Video 4: A multi-tasking cursor

One of the very nice things about T/Maker is that it

can clone rows incorporating all elements of a model

row. Many tables have a block or blocks of rows that

are identical in terms of the calculations and other

elements they require. This feature is great for building

a table over time.

Video 5: Another row for the road

As a programmer, I know that no syntax or language is complete without a tool to debug the work

you have done. Here's is one for T/Maker's unusual way of writing calculations. It's a way to find

mistakes or just review how things work and fit together.

Video 6: A walkabout on trails

I want to nip in the bud the notion that T/Maker might be only a toy suitable

for youngsters by showing (without a lot of explanation) a table that runs a

simulation of the optimal strategy for playing roulette. That strategy works from

the amount you want to risk and what your want to win. It bets on single numbers

with increasing bets until you go broke or hit one number. At your first win, you

have achieved your goal. It also allows me to make some meaningful contrasts

between trails (T/Maker) and formulae (spreadsheets).

Video 7: Yes, I can!

Before getting back to more meat on how you contsruct and use trails, I did want you to see that you can import

and export data to other cell based programs or even pick data up from web pages in some cases. This might

hopefully encourage you to try T/Maker since you can start with data you already have or transfer data from

T/Maker to another program if so inclined.

Video 8: Well, Hello Data!

You have already seen the Lite Assistor for trails, this video explains its big brother.

Note that the math functions are there to tackle geometry, trigonometry, exponentials, logarithms, and there is a random number

generator for simulations. Mortage payments, present value, and growth rates are also built in with an easy to use approach.

Video 9: Big Brother

I wanted to show you one other assistor that is handy if a logical test is needed to direct calculations that should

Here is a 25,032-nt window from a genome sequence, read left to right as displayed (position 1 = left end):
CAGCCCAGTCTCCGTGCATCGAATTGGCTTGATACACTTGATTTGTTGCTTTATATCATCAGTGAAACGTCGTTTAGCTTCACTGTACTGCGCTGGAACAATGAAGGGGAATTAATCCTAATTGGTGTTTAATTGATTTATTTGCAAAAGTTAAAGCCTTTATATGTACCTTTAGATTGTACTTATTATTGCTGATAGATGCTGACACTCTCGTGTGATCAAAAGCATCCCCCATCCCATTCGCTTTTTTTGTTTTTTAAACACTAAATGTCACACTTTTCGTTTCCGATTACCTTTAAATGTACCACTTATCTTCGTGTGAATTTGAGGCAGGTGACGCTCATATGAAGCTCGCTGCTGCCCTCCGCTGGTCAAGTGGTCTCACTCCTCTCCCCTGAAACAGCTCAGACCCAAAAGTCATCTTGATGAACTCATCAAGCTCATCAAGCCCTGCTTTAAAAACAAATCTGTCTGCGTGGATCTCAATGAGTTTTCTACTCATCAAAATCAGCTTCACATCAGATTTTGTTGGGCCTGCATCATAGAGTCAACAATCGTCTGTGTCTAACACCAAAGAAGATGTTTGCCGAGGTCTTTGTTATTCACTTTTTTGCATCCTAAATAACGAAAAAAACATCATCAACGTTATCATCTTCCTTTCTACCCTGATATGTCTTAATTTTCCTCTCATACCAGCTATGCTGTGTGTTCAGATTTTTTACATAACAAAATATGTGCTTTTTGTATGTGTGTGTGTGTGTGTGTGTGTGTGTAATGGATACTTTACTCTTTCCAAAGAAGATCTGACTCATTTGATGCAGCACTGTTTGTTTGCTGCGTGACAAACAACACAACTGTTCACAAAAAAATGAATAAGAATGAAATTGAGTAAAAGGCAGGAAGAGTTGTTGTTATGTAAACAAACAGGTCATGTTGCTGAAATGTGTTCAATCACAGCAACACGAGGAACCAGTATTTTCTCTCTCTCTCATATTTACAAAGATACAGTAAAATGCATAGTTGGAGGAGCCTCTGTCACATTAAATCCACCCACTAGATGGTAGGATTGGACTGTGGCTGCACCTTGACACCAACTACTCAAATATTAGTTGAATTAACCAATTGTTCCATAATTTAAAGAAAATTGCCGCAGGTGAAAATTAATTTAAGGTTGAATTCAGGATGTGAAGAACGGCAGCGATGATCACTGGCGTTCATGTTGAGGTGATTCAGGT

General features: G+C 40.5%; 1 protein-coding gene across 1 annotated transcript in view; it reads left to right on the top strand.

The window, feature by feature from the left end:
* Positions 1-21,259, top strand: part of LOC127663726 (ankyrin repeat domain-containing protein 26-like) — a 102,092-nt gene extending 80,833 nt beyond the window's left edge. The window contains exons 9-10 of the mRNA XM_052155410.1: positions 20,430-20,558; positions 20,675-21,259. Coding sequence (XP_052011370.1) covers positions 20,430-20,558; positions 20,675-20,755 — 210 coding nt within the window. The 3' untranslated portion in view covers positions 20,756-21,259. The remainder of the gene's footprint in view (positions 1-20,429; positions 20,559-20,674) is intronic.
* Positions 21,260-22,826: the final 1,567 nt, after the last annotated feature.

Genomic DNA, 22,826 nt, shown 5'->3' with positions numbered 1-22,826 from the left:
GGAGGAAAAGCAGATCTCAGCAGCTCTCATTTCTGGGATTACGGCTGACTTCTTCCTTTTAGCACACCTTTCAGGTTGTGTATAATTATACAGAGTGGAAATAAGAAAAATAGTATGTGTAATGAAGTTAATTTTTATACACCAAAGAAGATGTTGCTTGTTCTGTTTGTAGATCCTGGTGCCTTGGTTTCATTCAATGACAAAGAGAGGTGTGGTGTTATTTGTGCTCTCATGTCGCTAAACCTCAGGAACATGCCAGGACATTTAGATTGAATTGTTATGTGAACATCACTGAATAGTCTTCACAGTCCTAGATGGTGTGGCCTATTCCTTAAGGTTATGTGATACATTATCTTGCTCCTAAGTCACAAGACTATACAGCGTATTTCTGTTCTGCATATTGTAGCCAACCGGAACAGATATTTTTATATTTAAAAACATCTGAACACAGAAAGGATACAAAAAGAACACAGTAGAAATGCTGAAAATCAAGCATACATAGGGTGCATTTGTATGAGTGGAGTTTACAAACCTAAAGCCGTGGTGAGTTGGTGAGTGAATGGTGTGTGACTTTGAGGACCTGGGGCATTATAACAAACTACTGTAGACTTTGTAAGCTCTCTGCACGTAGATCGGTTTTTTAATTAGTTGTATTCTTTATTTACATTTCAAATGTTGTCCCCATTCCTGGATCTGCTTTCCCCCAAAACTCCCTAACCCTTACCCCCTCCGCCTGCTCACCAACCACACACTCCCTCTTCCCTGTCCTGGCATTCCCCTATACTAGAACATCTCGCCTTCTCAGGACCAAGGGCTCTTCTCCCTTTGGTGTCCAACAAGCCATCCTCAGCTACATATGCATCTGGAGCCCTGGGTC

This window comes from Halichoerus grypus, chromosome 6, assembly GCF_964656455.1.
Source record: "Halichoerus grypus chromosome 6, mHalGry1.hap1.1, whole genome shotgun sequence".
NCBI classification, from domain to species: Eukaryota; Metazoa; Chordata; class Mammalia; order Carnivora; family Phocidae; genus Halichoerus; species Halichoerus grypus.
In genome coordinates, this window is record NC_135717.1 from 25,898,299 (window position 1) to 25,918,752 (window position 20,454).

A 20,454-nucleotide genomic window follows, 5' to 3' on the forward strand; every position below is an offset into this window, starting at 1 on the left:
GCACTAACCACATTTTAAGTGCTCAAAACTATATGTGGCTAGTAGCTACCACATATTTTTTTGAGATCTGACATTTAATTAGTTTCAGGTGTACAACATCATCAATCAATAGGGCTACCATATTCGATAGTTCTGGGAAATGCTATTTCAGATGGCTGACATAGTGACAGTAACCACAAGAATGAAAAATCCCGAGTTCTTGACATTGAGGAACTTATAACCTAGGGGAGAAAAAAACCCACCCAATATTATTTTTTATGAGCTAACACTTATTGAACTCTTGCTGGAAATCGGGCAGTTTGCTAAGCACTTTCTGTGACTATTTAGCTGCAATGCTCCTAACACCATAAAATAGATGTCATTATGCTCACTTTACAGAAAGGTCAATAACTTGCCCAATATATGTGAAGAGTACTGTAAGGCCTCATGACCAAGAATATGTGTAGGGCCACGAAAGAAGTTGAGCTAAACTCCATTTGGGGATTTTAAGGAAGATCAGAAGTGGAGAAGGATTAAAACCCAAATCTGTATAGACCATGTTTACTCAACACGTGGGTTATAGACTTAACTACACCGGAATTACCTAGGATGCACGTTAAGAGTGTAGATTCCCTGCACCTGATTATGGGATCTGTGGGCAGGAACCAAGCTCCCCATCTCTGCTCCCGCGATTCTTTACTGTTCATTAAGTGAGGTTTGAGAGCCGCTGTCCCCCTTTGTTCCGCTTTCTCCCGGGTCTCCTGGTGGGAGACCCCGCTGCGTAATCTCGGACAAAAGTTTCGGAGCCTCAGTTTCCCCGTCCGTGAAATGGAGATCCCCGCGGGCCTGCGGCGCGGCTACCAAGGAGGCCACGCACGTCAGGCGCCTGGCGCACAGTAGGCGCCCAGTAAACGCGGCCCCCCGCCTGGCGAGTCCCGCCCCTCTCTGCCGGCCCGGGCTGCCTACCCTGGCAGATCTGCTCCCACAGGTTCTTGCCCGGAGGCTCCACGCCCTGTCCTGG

only be done under certain conditions. It's called a WHEN clause. In the video you will see how to construct one

and another usage which can be handy for finding data entry errors or just counting instances of various values

in a column of a table.

Video 10: When WHEN

I would not say entering and editing data is much different from other cell based programs. But you will

see a nifty way to get to locations in your table or make use of abbreviations.

Video 11: A little gift for terrible typists

While the charts and graphs are not on a par with well-established spreadsheets, you can use them to get insights into your data

and a student can learn what type of chart best illustrates a certain point.

You can easily print your tables. Here is the print box for that. It tells you how many pages wide and pages long it

will be. You can reset the parameters that affect the size and recalculate. If you are just interested in keeping historical

paper records, you can save paper and ink this way. You can also make some nice forms, not that I want to contribute

to the number of forms in the world though I would like more space to actually write the address! Here's a (scanned)

invoice printed with some lines and a typo.

.

T/Maker is easy to learn and hard to forget. The tools you will need for various tasks are at the top of the screen, so you won't

have to search for them in pop-up or drop down boxes. The interface is consistent across all functions/screens. You will find it

worth firing up for even just a few numbers and calculations. When you don't need a spreadsheet designed for economists or

hedge fund managers, do it the easy, obvious, and fun way with T/Maker.